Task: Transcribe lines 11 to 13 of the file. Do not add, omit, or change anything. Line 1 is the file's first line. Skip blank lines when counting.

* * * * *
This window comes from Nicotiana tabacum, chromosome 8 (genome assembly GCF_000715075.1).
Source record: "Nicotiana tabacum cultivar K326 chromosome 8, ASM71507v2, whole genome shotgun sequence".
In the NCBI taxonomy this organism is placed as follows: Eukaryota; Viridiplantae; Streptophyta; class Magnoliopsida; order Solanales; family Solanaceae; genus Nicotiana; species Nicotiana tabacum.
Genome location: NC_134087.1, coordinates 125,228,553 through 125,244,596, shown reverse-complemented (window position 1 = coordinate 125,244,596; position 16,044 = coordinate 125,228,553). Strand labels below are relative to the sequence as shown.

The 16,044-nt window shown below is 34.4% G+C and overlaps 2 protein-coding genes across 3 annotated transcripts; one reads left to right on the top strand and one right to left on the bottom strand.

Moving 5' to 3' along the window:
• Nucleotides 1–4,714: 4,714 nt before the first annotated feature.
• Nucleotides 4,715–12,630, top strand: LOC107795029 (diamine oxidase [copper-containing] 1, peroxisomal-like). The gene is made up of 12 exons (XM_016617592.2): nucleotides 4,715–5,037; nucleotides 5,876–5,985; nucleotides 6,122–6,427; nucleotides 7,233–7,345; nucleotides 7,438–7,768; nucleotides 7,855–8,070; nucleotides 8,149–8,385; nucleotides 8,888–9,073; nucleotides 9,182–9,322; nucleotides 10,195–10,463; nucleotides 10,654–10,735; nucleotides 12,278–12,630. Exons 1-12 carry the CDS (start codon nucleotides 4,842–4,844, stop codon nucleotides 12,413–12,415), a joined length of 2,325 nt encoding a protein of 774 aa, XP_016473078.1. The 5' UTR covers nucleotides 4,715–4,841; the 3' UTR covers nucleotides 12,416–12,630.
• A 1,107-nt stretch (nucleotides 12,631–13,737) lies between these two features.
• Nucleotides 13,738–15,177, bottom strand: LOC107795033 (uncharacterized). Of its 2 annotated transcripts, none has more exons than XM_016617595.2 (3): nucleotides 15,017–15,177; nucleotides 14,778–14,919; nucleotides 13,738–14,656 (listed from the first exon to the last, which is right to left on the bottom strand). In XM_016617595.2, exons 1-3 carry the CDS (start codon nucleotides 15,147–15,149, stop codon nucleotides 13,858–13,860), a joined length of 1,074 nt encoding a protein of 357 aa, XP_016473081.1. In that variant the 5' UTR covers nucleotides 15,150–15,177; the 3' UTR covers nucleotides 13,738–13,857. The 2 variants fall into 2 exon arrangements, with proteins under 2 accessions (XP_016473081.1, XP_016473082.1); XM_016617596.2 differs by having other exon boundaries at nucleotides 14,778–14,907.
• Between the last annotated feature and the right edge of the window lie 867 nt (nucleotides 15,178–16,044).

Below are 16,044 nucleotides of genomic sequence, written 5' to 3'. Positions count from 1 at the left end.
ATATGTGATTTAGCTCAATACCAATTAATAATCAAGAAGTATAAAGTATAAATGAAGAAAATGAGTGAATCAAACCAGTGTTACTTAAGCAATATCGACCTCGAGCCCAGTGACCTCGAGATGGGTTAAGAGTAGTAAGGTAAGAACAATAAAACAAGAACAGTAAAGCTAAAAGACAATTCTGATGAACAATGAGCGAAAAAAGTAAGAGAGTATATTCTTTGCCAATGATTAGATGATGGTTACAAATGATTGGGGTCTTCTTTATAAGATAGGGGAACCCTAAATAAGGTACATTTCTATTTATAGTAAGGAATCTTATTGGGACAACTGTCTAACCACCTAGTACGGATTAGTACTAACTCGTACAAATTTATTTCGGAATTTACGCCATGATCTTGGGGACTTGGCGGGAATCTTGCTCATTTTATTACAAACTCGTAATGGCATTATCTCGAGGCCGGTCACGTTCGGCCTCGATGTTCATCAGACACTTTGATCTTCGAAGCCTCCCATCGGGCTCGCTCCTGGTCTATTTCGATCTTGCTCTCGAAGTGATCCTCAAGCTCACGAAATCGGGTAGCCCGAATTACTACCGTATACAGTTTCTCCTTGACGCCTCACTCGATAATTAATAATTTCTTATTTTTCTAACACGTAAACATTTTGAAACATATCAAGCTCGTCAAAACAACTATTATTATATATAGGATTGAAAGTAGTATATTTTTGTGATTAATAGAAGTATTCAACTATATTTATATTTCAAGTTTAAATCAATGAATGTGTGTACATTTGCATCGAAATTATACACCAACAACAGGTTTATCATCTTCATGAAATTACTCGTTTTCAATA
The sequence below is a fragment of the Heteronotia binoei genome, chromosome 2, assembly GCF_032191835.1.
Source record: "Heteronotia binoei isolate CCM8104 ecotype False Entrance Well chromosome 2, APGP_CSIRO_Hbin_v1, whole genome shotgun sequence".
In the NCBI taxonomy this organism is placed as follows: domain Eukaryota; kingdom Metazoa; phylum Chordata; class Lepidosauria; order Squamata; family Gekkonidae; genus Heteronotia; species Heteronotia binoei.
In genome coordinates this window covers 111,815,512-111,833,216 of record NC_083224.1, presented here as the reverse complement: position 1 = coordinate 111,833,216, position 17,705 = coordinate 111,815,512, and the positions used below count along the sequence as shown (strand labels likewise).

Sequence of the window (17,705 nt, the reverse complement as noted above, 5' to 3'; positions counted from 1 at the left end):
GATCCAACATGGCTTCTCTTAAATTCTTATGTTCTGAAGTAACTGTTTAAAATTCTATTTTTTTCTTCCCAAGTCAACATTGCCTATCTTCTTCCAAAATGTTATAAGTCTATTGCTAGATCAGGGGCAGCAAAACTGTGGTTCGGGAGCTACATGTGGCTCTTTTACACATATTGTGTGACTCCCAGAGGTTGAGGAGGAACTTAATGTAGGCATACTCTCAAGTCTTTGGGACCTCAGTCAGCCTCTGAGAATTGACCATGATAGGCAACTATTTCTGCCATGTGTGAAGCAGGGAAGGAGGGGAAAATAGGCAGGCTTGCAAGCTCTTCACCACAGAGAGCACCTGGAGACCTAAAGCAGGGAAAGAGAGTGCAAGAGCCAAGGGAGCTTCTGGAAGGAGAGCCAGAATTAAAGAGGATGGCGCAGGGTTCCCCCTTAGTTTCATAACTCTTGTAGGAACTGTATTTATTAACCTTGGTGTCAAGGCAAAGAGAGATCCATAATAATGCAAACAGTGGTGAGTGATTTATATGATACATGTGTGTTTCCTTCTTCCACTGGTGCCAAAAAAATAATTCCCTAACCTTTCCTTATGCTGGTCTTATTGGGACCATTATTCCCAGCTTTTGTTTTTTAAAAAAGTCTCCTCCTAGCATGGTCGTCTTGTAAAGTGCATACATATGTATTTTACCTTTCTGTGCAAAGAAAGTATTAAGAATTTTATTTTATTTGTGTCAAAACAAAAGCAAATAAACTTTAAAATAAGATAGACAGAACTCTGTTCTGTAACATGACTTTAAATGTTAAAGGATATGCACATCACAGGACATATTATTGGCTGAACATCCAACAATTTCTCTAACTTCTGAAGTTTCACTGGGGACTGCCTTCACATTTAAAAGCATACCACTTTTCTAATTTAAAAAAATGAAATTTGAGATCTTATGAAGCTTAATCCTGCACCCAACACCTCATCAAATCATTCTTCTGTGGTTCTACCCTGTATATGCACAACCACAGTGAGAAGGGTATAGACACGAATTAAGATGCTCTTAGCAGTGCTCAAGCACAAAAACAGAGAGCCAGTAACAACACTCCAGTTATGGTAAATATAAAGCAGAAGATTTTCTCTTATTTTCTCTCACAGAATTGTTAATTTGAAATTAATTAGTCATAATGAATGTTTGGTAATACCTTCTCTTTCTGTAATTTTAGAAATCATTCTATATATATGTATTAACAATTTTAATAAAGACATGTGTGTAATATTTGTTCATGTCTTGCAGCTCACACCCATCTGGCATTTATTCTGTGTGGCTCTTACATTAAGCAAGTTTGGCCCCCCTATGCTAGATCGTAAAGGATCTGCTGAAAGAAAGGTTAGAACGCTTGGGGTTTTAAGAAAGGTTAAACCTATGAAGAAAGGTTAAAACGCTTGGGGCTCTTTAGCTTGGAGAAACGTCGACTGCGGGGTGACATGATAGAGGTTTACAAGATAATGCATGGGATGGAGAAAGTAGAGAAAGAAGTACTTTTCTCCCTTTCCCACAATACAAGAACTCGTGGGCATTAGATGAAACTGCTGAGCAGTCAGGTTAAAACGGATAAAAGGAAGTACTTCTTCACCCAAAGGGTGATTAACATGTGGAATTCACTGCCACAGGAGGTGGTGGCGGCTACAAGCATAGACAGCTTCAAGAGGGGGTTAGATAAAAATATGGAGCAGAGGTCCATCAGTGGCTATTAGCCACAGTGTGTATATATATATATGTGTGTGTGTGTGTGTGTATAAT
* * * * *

• Between the last annotated feature and the right edge of the window lie 867 nt (nucleotides 15,178–16,044).

Below are 16,044 nucleotides of genomic sequence, written 5' to 3'. Positions count from 1 at the left end.
ATATGTGATTTAGCTCAATACCAATTAATAATCAAGAAGTATAAAGTATAAATGAAGAAAATGAGTGAATCAAACCAGTGTTACTTAAGCAATATCGACCTCGAGCCCAGTGACCTCGAGATGGGTTAAGAGTAGTAAGGTAAGAACAATAAAACAAGAACAGTAAAGCTAAAAGACAATTCTGATGAACAATGAGCGAAAAAAGTAAGAGAGTATATTCTTTGCCAATGATTAGATGATGGTTACAAATGATTGGGGTCTTCTTTATAAGATAGGGGAACCCTAAATAAGGTACATTTCTATTTATAGTAAGGAATCTTATTGGGACAACTGTCTAACCACCTAGTACGGATTAGTACTAACTCGTACAAATTTATTTCGGAATTTACGCCATGATCTTGGGGACTTGGCGGGAATCTTGCTCATTTTATTACAAACTCGTAATGGCATTATCTCGAGGCCGGTCACGTTCGGCCTCGATGTTCATCAGACACTTTGATCTTCGAAGCCTCCCATCGGGCTCGCTCCTGGTCTATTTCGATCTTGCTCTCGAAGTGATCCTCAAGCTCACGAAATCGGGTAGCCCGAATTACTACCGTATACAGTTTCTCCTTGACGCCTCACTCGATAATTAATAATTTCTTATTTTTCTAACACGTAAACATTTTGAAACATATCAAGCTCGTCAAAACAACTATTATTATATATAGGATTGAAAGTAGTATATTTTTGTGATTAATAGAAGTATTCAACTATATTTATATTTCAAGTTTAAATCAATGAATGTGTGTACATTTGCATCGAAATTATACACCAACAACAGGTTTATCATCTTCATGAAATTACTCGTTTTCAATA